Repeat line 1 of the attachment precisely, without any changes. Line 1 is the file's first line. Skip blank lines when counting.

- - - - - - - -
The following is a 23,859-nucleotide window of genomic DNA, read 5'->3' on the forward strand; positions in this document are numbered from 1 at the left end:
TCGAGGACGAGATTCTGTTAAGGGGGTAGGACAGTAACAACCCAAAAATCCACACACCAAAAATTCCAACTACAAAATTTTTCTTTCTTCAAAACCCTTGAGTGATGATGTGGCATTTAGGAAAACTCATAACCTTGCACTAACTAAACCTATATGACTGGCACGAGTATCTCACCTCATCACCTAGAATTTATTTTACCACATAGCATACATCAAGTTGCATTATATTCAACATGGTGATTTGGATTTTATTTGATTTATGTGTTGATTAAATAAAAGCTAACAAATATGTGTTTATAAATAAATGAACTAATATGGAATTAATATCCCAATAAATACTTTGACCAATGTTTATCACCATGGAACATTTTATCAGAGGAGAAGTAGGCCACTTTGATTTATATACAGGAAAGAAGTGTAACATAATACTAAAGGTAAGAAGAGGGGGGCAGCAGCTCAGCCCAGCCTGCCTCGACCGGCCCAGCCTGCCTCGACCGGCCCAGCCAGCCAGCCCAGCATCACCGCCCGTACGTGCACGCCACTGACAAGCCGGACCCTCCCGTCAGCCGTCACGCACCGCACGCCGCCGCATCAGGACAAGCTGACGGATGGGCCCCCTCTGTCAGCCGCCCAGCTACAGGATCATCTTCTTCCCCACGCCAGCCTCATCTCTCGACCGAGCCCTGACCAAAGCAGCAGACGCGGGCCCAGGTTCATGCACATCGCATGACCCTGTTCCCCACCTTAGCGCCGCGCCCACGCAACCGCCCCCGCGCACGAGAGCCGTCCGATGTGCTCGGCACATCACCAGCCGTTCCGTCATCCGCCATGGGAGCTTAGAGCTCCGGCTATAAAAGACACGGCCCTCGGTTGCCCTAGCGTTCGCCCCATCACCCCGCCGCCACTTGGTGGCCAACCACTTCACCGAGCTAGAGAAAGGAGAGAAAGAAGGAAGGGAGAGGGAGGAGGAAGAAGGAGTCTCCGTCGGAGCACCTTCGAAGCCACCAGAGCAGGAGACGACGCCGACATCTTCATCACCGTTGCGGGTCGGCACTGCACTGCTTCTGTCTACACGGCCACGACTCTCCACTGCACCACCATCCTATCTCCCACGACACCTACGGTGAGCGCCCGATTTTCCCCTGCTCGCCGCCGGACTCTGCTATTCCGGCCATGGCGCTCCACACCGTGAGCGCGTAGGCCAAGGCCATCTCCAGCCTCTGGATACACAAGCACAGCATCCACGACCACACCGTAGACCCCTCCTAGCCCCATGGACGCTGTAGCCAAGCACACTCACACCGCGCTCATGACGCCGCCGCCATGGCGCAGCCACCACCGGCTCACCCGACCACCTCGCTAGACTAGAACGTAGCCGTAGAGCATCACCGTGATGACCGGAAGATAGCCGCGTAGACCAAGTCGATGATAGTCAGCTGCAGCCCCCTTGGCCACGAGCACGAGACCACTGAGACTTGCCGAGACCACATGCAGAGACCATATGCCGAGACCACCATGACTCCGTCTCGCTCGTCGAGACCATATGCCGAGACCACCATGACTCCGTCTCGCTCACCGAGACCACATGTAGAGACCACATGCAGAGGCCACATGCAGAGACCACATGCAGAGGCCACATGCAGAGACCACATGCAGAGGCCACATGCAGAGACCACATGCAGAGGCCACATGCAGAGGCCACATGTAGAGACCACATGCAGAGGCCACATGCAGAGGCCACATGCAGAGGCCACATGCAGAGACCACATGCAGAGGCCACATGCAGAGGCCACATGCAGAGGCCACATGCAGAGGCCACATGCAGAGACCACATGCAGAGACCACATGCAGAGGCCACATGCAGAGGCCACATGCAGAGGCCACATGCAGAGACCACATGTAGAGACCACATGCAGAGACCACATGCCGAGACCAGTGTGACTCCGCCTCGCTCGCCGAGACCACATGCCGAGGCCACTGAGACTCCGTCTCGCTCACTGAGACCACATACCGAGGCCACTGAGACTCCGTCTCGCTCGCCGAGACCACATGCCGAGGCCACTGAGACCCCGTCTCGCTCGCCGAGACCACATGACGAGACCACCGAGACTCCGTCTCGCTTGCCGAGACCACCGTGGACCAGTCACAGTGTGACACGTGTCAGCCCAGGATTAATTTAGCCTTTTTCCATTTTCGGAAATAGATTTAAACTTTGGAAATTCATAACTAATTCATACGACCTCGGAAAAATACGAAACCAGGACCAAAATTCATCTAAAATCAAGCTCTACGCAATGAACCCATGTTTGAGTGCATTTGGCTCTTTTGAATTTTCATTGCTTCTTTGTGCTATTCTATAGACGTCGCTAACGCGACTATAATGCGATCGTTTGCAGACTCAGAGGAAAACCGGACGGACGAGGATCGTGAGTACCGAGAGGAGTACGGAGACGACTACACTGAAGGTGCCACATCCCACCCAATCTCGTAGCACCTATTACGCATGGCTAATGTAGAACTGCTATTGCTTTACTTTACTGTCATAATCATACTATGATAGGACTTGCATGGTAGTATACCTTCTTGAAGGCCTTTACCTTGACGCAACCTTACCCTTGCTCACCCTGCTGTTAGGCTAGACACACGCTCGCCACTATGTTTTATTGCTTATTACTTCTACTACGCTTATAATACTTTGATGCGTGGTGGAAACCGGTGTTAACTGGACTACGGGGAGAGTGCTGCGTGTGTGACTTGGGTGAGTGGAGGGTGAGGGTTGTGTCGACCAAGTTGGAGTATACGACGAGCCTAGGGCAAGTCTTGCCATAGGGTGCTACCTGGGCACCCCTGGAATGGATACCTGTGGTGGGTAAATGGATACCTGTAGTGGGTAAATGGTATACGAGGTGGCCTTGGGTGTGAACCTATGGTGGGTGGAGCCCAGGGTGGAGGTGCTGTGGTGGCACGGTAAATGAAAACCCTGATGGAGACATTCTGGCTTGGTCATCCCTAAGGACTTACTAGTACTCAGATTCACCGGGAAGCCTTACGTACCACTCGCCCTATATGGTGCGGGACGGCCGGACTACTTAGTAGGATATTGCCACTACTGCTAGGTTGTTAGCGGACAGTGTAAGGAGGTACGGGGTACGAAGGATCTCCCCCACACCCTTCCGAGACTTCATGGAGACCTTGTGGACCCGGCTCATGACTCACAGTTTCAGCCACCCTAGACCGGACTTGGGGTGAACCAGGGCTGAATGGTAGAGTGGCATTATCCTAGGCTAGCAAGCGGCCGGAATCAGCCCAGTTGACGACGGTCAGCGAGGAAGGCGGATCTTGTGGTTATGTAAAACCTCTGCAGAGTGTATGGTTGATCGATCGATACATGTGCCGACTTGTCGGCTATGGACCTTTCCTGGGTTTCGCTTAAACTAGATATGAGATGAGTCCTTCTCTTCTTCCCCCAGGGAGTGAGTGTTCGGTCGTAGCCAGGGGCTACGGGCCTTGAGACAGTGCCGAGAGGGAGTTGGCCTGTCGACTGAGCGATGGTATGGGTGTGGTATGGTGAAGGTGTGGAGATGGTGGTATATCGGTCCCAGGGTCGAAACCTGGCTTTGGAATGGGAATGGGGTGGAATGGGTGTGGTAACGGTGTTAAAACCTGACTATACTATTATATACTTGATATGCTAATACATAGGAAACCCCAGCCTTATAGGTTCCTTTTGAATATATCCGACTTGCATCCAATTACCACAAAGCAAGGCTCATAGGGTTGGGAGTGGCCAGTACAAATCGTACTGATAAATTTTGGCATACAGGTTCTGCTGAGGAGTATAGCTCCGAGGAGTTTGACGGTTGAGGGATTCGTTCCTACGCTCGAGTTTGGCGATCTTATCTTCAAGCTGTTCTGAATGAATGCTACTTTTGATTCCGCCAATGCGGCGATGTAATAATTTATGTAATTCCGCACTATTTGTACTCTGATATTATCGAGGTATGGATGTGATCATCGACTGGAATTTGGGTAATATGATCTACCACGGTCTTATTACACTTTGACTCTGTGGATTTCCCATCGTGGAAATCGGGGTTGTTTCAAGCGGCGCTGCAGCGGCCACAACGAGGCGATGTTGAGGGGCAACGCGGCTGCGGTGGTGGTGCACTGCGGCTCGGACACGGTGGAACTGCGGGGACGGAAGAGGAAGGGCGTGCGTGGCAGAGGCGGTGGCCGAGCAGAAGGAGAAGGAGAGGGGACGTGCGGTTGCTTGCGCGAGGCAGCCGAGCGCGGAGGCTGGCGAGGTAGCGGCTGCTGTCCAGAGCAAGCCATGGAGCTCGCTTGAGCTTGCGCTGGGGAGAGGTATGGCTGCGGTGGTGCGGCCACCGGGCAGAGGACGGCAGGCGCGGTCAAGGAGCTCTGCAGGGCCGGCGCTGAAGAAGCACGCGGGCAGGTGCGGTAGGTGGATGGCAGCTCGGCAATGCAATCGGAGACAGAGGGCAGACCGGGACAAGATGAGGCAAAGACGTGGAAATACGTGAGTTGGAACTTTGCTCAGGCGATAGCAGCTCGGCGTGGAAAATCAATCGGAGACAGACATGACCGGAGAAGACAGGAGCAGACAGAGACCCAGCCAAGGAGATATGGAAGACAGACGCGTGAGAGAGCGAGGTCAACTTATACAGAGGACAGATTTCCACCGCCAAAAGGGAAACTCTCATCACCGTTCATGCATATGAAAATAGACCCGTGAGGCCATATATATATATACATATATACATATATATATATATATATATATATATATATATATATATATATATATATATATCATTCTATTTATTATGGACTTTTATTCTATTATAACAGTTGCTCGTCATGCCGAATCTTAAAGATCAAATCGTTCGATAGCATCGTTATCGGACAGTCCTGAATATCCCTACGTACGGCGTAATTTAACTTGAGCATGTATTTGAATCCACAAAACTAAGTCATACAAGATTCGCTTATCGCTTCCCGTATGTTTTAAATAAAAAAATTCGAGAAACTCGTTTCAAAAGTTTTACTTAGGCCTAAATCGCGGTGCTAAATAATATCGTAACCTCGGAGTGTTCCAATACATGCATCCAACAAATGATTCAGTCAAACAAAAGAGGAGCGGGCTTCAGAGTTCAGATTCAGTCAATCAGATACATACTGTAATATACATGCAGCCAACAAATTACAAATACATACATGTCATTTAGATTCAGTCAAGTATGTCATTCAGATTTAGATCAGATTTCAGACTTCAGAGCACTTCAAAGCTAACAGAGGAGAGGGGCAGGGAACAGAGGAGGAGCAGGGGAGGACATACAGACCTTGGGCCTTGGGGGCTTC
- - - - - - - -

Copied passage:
The following is a 23,859-nucleotide window of genomic DNA, read 5'->3' on the forward strand; positions in this document are numbered from 1 at the left end: